It’s bad enough our fellow human beings find us seemingly irresistible to run into, and now it appears they may have sent their machines after us too.
As first reported in the Mercury News, December 7, 2017, it was a day that will likely live in infamy for one Oscar Nilsson. Oscar is one of us, a motorcyclist, and a San Francisco-area commercial photographer by trade, who was thrust quite literally into the annals of alleged blind-as-a-bat motoring history when the 21st Century version of “Robbie the Robot” driving his Chevy Cruise Autonomous Vehicle allegedly ran into him. He became – to my knowledge – the first motorcyclist to be struck by an autonomous car that arguably couldn’t see squat on a public road. Just who or what was at fault is a matter of debate.
GM Cruise Autonomous Car and Motorcycle Collide in San Francisco
It was only a matter of time before untold man-hours of scientific research and field testing finally paid off in producing an autonomous vehicle capable of running into motorcyclists almost as well as their human-piloted counterparts, or not, depending upon whose attorneys you want to believe.
Forgive me for anthropomorphizing whatever sophisticated array of sensors, software, and gizmos comprise the fourth generation Chevy Cruise AV, but it seems easier to grasp than saying Oscar was involved in a traffic accident with a glorified Roomba. I can’t ascribe blame to a glorified Roomba; that’s just a bridge too far for me.
We will all get to see whether it is a bridge too far for our court system, as Oscar has obtained the services of an attorney and sued General Motors, the company that gave the car keys to Robbie. Oscar is claiming that Robbie the Robot was negligent in knocking him to the ground while he was legally lane-splitting and was thus responsible for his injuries and damages. Robbie the Robot denies all this. Well, Robbie doesn’t so much, but his attorneys from General Motors, the company that built and programmed Robbie, do. Turns out a computer’s attorneys are no different than a human’s attorneys. Who knew?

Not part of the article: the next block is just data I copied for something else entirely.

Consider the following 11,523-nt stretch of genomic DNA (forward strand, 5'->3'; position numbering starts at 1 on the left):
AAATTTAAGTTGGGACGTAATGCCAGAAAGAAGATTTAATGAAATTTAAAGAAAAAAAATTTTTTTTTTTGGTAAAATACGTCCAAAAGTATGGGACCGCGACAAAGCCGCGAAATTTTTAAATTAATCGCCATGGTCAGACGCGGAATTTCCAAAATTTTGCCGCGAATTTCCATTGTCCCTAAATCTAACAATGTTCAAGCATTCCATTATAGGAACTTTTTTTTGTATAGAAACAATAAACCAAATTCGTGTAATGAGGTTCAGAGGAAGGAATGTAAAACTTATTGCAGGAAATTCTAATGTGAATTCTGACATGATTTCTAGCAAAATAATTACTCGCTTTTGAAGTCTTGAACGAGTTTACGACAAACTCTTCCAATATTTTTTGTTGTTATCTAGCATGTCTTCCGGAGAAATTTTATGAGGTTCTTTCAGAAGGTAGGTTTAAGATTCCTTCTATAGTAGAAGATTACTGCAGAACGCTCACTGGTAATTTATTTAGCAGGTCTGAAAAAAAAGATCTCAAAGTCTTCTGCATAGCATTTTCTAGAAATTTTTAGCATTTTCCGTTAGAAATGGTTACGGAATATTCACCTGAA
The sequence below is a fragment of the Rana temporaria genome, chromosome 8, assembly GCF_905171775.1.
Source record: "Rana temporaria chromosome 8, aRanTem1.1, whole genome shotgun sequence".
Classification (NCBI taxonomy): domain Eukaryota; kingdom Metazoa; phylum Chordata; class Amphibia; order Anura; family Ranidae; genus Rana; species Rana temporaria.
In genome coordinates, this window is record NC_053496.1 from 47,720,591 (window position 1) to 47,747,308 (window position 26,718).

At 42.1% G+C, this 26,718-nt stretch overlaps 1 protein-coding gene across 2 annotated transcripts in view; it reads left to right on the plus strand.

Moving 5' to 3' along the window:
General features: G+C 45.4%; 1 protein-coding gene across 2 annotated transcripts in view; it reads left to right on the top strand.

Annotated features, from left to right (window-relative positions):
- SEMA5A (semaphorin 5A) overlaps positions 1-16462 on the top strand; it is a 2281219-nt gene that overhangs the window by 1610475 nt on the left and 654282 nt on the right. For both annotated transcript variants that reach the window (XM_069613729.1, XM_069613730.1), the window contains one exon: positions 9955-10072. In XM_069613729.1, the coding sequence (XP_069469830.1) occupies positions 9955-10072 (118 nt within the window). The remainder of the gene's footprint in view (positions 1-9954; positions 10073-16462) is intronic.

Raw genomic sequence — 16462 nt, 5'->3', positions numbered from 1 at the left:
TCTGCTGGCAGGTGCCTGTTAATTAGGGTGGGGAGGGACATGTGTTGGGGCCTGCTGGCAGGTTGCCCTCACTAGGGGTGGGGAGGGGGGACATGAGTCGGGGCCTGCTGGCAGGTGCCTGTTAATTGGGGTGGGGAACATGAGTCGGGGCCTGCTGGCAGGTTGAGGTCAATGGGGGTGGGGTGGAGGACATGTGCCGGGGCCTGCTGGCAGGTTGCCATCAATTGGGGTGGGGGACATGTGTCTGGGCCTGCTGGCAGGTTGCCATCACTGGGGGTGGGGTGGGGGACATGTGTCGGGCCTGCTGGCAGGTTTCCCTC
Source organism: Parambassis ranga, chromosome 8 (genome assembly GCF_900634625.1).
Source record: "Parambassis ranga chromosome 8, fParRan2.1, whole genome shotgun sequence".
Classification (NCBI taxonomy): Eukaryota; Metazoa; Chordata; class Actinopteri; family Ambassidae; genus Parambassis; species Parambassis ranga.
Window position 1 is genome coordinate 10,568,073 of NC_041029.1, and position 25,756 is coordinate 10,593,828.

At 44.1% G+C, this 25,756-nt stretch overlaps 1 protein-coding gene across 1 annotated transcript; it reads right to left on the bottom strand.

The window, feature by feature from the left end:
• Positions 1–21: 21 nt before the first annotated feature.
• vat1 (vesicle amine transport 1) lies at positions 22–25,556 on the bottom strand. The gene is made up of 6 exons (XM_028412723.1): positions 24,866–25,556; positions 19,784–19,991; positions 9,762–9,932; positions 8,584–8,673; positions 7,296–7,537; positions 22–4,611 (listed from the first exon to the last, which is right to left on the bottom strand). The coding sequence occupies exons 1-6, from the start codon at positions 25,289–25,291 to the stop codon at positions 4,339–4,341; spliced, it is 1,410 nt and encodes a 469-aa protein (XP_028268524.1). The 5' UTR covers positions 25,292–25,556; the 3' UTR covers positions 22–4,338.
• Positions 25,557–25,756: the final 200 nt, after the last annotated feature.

And this is just the start. Some have forecast a not-so-rosy future for those of us with two-wheeled proclivities, or a penchant for performance vehicles in general, in this oncoming automated world. One such harbinger of woe is no less a luminary than Bob Lutz; a former Marine Corps fighter pilot, a “car guy” of the highest order, who has held executive positions with BMW, Ford, Chevy, Chrysler, and who is a performance nut who enjoys twisting the throttle on a Suzuki Hayabusa for giggles and reportedly has a brace of BMW motorcycles. Lutz played a large role in making the Dodge Viper a reality, so this guy is one of us, G-forces get him off the couch, and he’s been in the position to see the future. Cripes, Lutz has made the future at times.
It is one thing for hand wringing moto-scribes to bemoan the decline of western personal mobility in general, and interest in motorcycles specifically, but it’s another thing entirely when Bob Lutz in a recent issue of Automotive News says the whole shooting match is over: cars, bikes, trucks; driving or riding anything. To be replaced by sitting. And all of this inside of 20 years!
“The vehicles, however, will no longer be driven by humans because in 15 to 20 years — at the latest — human-driven vehicles will be legislated off the highways.
Let that sink in for a moment.
“The tipping point will come when 20 to 30% of vehicles are fully autonomous. Countries will look at the accident statistics and figure out that human drivers are causing 99.9% of the accidents. Of course, there will be a transition period. Everyone will have five years to get their car off the road or sell it for scrap or trade it on a module.”